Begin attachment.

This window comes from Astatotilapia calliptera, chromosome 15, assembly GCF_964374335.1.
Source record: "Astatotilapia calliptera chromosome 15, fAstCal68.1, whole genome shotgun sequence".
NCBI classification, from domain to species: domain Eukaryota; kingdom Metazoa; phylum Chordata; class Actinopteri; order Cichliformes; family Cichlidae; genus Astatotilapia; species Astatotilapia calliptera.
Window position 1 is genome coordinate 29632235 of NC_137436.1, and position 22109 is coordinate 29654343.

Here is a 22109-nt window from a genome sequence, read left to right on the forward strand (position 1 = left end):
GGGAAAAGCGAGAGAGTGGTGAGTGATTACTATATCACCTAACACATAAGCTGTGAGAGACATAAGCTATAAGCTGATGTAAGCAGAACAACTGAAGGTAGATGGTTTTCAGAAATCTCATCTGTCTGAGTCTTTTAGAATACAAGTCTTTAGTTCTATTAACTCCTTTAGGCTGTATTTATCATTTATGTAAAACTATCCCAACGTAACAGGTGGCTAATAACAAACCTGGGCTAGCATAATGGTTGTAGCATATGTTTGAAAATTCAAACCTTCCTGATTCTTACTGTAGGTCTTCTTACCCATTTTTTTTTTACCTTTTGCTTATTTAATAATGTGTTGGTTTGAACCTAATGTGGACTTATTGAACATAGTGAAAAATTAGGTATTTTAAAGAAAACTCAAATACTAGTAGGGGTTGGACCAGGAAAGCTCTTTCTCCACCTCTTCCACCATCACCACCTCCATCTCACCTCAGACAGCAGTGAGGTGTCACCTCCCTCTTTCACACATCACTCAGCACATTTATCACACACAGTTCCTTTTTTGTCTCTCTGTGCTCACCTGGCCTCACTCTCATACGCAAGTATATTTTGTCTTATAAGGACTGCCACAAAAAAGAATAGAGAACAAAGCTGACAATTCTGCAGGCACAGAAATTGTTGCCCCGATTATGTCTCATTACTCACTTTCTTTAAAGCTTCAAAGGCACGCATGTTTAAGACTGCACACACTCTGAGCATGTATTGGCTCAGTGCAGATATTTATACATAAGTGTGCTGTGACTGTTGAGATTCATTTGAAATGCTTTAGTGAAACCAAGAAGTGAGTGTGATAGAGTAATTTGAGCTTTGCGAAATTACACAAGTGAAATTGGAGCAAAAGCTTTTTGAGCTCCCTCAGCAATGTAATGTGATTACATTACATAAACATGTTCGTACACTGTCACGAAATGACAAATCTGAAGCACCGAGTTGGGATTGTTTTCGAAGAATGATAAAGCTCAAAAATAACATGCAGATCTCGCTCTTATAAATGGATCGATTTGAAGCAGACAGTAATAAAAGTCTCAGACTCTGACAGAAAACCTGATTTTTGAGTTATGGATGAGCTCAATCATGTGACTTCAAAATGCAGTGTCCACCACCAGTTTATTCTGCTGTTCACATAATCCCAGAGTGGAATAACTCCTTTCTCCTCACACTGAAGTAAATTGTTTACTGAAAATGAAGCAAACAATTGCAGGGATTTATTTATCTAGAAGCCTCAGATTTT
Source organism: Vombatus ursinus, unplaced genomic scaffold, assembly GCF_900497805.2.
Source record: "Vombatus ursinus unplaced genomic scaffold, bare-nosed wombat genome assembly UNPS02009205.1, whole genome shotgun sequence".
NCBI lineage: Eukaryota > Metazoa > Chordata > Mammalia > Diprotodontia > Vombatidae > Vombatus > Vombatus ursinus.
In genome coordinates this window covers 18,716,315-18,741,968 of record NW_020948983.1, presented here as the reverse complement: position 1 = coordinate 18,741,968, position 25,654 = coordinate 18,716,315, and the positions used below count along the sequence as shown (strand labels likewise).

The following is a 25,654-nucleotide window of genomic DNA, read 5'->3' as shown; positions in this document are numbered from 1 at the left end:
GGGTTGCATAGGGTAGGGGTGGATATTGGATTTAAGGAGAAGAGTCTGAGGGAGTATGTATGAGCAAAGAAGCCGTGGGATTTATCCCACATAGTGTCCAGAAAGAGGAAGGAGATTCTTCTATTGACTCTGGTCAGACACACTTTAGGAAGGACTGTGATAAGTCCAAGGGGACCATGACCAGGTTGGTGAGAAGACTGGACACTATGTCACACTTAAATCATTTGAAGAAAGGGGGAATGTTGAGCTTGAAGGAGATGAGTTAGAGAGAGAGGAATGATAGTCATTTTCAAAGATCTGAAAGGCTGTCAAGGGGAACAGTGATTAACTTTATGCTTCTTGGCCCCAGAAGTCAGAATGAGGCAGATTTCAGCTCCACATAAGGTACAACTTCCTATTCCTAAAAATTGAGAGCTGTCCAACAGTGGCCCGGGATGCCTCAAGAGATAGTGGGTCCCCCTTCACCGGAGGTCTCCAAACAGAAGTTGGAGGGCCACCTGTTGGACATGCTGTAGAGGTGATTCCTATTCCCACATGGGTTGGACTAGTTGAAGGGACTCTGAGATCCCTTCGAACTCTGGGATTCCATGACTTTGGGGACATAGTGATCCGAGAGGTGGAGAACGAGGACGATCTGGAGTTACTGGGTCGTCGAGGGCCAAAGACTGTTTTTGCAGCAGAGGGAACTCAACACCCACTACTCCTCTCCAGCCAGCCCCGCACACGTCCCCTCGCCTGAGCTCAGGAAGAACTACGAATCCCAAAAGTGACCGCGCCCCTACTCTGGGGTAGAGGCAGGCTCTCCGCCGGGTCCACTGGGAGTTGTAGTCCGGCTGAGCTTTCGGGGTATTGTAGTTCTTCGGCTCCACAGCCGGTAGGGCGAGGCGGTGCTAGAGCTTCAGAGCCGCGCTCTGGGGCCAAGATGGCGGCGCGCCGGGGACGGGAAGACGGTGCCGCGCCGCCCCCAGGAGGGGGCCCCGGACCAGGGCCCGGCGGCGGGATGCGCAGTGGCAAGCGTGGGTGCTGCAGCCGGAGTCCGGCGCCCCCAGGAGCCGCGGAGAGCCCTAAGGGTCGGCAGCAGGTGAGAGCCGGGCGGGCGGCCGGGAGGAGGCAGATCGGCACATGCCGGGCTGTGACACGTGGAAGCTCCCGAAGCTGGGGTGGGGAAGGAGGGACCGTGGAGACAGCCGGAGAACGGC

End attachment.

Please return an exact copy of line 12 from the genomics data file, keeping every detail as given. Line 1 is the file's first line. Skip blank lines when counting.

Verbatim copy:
GGGTTGCATAGGGTAGGGGTGGATATTGGATTTAAGGAGAAGAGTCTGAGGGAGTATGTATGAGCAAAGAAGCCGTGGGATTTATCCCACATAGTGTCCAGAAAGAGGAAGGAGATTCTTCTATTGACTCTGGTCAGACACACTTTAGGAAGGACTGTGATAAGTCCAAGGGGACCATGACCAGGTTGGTGAGAAGACTGGACACTATGTCACACTTAAATCATTTGAAGAAAGGGGGAATGTTGAGCTTGAAGGAGATGAGTTAGAGAGAGAGGAATGATAGTCATTTTCAAAGATCTGAAAGGCTGTCAAGGGGAACAGTGATTAACTTTATGCTTCTTGGCCCCAGAAGTCAGAATGAGGCAGATTTCAGCTCCACATAAGGTACAACTTCCTATTCCTAAAAATTGAGAGCTGTCCAACAGTGGCCCGGGATGCCTCAAGAGATAGTGGGTCCCCCTTCACCGGAGGTCTCCAAACAGAAGTTGGAGGGCCACCTGTTGGACATGCTGTAGAGGTGATTCCTATTCCCACATGGGTTGGACTAGTTGAAGGGACTCTGAGATCCCTTCGAACTCTGGGATTCCATGACTTTGGGGACATAGTGATCCGAGAGGTGGAGAACGAGGACGATCTGGAGTTACTGGGTCGTCGAGGGCCAAAGACTGTTTTTGCAGCAGAGGGAACTCAACACCCACTACTCCTCTCCAGCCAGCCCCGCACACGTCCCCTCGCCTGAGCTCAGGAAGAACTACGAATCCCAAAAGTGACCGCGCCCCTACTCTGGGGTAGAGGCAGGCTCTCCGCCGGGTCCACTGGGAGTTGTAGTCCGGCTGAGCTTTCGGGGTATTGTAGTTCTTCGGCTCCACAGCCGGTAGGGCGAGGCGGTGCTAGAGCTTCAGAGCCGCGCTCTGGGGCCAAGATGGCGGCGCGCCGGGGACGGGAAGACGGTGCCGCGCCGCCCCCAGGAGGGGGCCCCGGACCAGGGCCCGGCGGCGGGATGCGCAGTGGCAAGCGTGGGTGCTGCAGCCGGAGTCCGGCGCCCCCAGGAGCCGCGGAGAGCCCTAAGGGTCGGCAGCAGGTGAGAGCCGGGCGGGCGGCCGGGAGGAGGCAGATCGGCACATGCCGGGCTGTGACACGTGGAAGCTCCCGAAGCTGGGGTGGGGAAGGAGGGACCGTGGAGACAGCCGGAGAACGGC